Remember when summer camp was all crafts and cookouts? That’s so 20th century. Girls Who Code, founded by Reshma Saujani, is an eight-week summer program for teenage girls to learn coding, robotics, website development, and app making. “Teach one girl how to code, she’ll teach four,” says Saujani, former deputy public advocate of New York City. “The replication effect is so powerful.” With just 24% of tech jobs held by women, she’ll need that multiplier to achieve her goal of teaching 1 million girls to code by 2020.
This isn’t just about equality for equality’s sake: Women engage in social media and online purchasing far more often than their male counterparts, and Saujani argues that tech companies should be hiring more of their consumer base. “Companies are really missing out on innovation if they don’t have women on the front line of their programmers, their designers, and their engineers,” she says. The program began in New York, but this year it will open branches in Detroit, San Francisco, and San Jose. Tech titans Twitter, Google, and GE seem to agree. All of these code-hungry companies are helping to fund Saujani’s enterprise.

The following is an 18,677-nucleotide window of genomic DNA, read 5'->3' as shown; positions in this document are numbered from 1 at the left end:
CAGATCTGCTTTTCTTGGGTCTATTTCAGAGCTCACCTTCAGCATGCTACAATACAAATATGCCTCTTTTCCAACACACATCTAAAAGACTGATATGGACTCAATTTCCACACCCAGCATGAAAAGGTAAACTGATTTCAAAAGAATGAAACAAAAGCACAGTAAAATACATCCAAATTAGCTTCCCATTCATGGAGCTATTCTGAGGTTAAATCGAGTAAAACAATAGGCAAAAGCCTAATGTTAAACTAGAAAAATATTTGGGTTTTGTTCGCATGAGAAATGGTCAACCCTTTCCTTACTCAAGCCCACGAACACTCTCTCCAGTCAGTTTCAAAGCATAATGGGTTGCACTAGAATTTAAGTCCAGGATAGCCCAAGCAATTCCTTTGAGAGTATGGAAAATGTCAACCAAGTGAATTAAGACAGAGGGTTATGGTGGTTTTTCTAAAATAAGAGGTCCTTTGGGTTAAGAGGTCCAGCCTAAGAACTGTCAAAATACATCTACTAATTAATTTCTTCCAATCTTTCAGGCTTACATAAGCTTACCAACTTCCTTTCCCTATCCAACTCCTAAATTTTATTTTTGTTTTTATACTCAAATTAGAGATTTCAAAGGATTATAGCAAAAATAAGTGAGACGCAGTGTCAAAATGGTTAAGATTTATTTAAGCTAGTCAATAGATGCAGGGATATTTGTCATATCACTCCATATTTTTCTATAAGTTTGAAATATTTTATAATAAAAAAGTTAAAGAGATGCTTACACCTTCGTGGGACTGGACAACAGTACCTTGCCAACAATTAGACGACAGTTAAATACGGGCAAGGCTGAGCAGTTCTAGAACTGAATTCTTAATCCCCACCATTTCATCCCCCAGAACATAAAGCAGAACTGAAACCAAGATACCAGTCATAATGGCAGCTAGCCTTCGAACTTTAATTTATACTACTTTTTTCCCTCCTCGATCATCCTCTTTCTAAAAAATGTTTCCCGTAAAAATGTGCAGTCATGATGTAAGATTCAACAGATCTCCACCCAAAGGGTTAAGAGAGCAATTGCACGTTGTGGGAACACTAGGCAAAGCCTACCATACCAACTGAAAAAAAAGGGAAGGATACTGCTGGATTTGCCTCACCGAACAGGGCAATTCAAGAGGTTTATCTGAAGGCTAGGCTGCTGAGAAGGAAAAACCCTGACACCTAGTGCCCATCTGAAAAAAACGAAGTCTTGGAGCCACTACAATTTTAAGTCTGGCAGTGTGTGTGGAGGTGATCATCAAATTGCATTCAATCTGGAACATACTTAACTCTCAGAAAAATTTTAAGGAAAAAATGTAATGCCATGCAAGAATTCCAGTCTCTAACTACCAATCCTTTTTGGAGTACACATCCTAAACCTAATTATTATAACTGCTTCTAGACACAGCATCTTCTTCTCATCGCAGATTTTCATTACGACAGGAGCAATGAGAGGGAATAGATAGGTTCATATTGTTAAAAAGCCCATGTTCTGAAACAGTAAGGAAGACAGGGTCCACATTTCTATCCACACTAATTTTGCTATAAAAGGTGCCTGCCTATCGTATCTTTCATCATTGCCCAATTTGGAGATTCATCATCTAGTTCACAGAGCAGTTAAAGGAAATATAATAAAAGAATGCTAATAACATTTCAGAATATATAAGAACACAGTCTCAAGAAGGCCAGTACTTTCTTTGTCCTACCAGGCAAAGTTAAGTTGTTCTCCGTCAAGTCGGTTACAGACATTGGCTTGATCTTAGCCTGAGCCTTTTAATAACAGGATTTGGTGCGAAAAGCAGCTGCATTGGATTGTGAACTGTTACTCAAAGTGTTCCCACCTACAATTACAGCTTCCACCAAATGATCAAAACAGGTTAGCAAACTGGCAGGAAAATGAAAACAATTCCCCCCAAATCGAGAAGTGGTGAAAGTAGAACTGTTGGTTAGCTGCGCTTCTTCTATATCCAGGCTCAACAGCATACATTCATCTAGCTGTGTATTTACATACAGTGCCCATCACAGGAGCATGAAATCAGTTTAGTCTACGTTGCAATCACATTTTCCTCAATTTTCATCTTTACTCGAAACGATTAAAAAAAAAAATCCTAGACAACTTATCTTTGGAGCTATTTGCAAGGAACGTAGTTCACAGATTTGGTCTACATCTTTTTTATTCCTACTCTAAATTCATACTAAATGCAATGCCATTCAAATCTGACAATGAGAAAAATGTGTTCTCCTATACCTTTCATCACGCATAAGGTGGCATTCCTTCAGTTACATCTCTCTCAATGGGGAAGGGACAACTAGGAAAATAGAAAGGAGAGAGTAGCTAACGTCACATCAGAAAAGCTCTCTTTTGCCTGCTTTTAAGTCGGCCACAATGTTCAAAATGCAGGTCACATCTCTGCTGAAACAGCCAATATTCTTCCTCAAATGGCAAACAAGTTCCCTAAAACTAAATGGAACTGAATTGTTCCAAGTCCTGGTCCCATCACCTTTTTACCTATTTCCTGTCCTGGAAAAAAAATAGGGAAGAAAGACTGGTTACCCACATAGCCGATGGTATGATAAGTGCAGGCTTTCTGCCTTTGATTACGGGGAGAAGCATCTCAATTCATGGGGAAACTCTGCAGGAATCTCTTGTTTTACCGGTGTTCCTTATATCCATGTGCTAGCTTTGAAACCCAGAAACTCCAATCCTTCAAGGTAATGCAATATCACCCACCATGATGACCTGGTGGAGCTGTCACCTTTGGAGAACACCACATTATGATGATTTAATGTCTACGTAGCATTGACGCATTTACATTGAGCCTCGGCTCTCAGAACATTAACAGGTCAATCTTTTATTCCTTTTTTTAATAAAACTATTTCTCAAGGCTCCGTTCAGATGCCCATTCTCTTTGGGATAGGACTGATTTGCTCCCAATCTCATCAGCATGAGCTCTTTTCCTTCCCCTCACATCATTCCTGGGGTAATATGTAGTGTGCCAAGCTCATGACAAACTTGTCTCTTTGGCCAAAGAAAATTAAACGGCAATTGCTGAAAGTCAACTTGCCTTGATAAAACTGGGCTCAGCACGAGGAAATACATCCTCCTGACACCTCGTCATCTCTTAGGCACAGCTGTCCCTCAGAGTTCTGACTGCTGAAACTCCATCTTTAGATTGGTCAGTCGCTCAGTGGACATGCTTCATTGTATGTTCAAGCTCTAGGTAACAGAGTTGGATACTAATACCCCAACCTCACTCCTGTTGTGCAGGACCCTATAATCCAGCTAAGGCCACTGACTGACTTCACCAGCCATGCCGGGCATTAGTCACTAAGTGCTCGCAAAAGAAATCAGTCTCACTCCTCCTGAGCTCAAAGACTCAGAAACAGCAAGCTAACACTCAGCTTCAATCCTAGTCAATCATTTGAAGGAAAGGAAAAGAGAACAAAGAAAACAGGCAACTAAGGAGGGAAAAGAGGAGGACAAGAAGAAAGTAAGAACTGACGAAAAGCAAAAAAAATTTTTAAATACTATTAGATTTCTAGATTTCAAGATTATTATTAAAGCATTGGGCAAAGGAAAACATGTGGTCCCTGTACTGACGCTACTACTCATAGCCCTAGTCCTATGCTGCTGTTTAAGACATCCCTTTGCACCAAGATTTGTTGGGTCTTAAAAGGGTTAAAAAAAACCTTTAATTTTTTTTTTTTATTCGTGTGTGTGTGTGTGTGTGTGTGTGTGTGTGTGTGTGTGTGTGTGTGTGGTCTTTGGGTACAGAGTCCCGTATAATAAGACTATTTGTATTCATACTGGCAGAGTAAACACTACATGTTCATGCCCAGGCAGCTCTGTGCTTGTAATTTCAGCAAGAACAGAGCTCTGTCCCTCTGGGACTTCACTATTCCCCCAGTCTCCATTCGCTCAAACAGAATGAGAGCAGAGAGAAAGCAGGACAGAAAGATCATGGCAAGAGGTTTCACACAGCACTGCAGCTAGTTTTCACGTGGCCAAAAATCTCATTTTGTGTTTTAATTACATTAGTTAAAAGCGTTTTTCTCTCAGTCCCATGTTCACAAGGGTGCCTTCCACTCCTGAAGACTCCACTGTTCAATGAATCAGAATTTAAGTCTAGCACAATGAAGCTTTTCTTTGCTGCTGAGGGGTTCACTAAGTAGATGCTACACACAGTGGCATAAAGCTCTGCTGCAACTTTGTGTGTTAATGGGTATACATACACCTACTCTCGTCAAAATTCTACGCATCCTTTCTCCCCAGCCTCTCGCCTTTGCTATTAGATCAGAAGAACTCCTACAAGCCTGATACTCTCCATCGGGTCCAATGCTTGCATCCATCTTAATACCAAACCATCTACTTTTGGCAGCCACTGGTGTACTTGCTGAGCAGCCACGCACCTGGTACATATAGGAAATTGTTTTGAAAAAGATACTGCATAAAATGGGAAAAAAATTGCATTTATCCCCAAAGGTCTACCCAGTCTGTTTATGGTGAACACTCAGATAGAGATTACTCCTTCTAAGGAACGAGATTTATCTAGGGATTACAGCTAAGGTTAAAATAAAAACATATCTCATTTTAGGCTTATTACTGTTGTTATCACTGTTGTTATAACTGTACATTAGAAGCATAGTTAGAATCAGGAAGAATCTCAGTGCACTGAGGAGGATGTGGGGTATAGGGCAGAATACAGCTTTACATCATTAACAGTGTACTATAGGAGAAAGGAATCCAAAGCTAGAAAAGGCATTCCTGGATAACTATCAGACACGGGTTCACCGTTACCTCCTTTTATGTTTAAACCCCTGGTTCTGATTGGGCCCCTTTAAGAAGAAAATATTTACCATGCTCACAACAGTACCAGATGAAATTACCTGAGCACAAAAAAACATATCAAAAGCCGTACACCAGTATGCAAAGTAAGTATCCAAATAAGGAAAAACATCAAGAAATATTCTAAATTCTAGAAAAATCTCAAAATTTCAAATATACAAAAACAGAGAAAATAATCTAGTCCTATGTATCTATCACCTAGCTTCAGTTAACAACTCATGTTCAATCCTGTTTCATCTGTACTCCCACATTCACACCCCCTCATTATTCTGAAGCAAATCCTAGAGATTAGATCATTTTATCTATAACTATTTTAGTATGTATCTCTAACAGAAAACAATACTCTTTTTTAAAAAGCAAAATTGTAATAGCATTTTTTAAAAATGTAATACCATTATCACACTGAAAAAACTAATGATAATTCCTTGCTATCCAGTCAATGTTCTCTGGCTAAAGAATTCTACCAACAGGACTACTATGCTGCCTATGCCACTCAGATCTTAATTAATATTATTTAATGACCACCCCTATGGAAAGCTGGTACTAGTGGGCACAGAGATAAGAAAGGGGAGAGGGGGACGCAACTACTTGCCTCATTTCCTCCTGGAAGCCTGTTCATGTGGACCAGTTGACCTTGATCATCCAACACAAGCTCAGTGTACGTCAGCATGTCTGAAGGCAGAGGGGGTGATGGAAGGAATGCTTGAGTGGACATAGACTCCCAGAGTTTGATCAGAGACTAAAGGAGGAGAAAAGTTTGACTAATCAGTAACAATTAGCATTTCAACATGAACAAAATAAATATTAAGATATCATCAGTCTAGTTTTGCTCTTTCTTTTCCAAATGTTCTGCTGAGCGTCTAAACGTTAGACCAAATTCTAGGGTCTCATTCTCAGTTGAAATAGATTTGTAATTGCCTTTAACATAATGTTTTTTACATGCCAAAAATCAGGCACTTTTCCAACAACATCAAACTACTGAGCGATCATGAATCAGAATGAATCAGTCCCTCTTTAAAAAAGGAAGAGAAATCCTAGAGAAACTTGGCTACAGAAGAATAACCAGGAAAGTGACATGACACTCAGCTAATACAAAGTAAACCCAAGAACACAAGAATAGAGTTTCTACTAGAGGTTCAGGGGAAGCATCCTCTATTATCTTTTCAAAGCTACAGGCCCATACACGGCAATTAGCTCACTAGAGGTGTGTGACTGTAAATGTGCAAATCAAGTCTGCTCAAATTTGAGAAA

[Photos by Robyn Twomey]